Is it time for Jays to fire John Gibbons?

By Bob Elliott, Toronto Sun

Blue Jays manager John Gibbons is on the hotseat with his club a long way from playoff contention thanks to poor starting pitching and several injuries. (REUTERS)

Blue Jays manager John Gibbons is on the hotseat with his club a long way from playoff contention thanks to poor starting pitching and several injuries. (REUTERS)


Dan Jennings, assistant general manager of the Miami Marlins, pulled his car over in front of his downtown Toronto hotel Monday afternoon and popped the trunk.

The bell man unloaded the bags, saw the Marlins logo on the tags and asked Jennings:

“You here to take back some of your players? Because you can have them.”

Completing his regular American League East scouting coverage at the Rogers Centre, Jennings said “man, I barely had my feet on the ground.”

The 12-player, Blue Jays-Marlins deal, widely praised in November was not the question of the day before the last-place Jays met the New York Yankees, with only Jose Reyes and Mark Buehrle have been as advertised.

The question of the day was how secure is John Gibbons’ job as manager?

Vernon Wells has seen Blue Jays managers come and go.

He played for Jim Fregosi, Buck Martinez, Carlos Tosca, Gibbons and Cito Gaston.

All but Gaston were fired by president Paul Godfrey, general managers Gord Ash and J.P. Ricciardi. Sam Pollock and Ash let Gaston go in 1997, the year Wells was drafted in the first round from Arlington, Tex.

“There wasn’t any sense something was going to happen when we got on the plane to leave Milwaukee,” said the Yankees outfielder speaking of the 2008 season.

The Jays’ Milwaukee-Pittsburgh charter landed and Gibbons awoke to find out that he’d been fired, replaced by Gaston and coaches Gene Tenace, Nick Leyva and Dwanye Murphy who were in the same hotel.

“With the other managers there was a sense something could happen, I don’t know if it was because what was written and guys read it, but players had an idea,” Wells said. “They are all good people. It was shame to see that they no longer had a job.”

Wells said he was happy Martinez was able to return to the TV booth, that Tosca, while he’s not managing, is the Atlanta Braves bench coach, that Gibbons returned to the Jays, Gaston has “his job here in the front office,” and Fregosi is an executive with the Braves.

“I don’t have any feeling of what’s going to happen here,” Wells said.

Wells looked at the Jays lineup in the spring and thought it was a team that would contend.

“You can’t replace two guys from the starting rotation (Josh Johnson, Brandon Morrow), the shortstop (Jose Reyes) and all the other injuries that they’ve had,” Wells said.

The Yankees did.

“We had a team of veteran guys and were able to bring in older guys to play until everyone got healthy, we knew our injuries in spring training,” Wells said. “(Toronto) didn’t know until they were a few weeks into the season that they needed help.”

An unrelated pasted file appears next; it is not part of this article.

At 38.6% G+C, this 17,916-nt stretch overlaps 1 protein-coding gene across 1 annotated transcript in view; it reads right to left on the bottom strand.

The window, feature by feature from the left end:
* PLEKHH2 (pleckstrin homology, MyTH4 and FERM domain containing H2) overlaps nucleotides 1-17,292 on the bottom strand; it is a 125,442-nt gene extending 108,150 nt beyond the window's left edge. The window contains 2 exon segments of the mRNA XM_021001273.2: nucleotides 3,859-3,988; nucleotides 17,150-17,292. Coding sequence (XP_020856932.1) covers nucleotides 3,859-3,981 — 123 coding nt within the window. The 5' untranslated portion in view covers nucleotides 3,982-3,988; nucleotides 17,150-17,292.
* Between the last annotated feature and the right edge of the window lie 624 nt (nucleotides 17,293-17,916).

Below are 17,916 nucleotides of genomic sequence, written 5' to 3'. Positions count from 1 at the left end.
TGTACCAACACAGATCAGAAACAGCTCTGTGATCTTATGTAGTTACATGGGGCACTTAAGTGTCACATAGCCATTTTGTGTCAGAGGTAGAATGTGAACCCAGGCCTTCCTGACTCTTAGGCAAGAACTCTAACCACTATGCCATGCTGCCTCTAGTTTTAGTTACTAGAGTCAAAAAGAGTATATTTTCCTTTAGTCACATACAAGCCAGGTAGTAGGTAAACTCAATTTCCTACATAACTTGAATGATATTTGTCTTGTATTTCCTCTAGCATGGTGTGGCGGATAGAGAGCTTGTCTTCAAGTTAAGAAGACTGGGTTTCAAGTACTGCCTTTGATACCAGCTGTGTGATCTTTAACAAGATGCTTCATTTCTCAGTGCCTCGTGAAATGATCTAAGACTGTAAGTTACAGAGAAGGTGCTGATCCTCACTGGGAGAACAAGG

Wells did say that a manager has to have “a pulse on his team.”

“From top to bottom, there are so many different personalities, guys need to know where they stand, if it’s a set-up guy, a mop-up man, a utility player,” Wells said. “Each person has to know his role.”

Is Gibbons to blame? Partially.

So are the players.

So is general manager Alex Anthopoulos, who overhauled the roster.

Everyone is to blame.

Yet, the manager is the easiest to pin the blame on in baseball.

If the Jays fire Gibbons it will be four managers in five years: Gaston, John Farrell, Gibbons and the next guy.

And it’s two bad hires by the GM in three years: Farrell may win manager of the year in the American League, but giving a guy a three-year contract and his first managerial job and having him want to bolt after one year is a bad hire. Even if he stayed two years.

Does the GM crank up the managerial search committee again without the spotlight of blame landing on his shoulders?

The GM was not spotted Monday night. Or in Houston or in New York.

Not the best way to clear up all the ‘is Gibbons gone?’ questions.

This is a results-based business and the results have not been there.

Now, if the Jays were dead last and the building was empty, the folks up at the Rogers campus probably would not have allowed Gibbons on Sunday’s charter home from Houston: Take a bus home to San Antonio.

And there was another crowd of 35,241 to cheer Derek Jeter’s return, boo Alex Rodriguez, hopefully see Mariano Rivera on the farewell trail ... and Gibbons on Monday.

The Jays are averaging 32,363 fans compared to 27,536 a year ago.


Should the Jays fire manager John Gibbons?

Reader's comments »

By adding a comment on the site, you accept our terms and conditions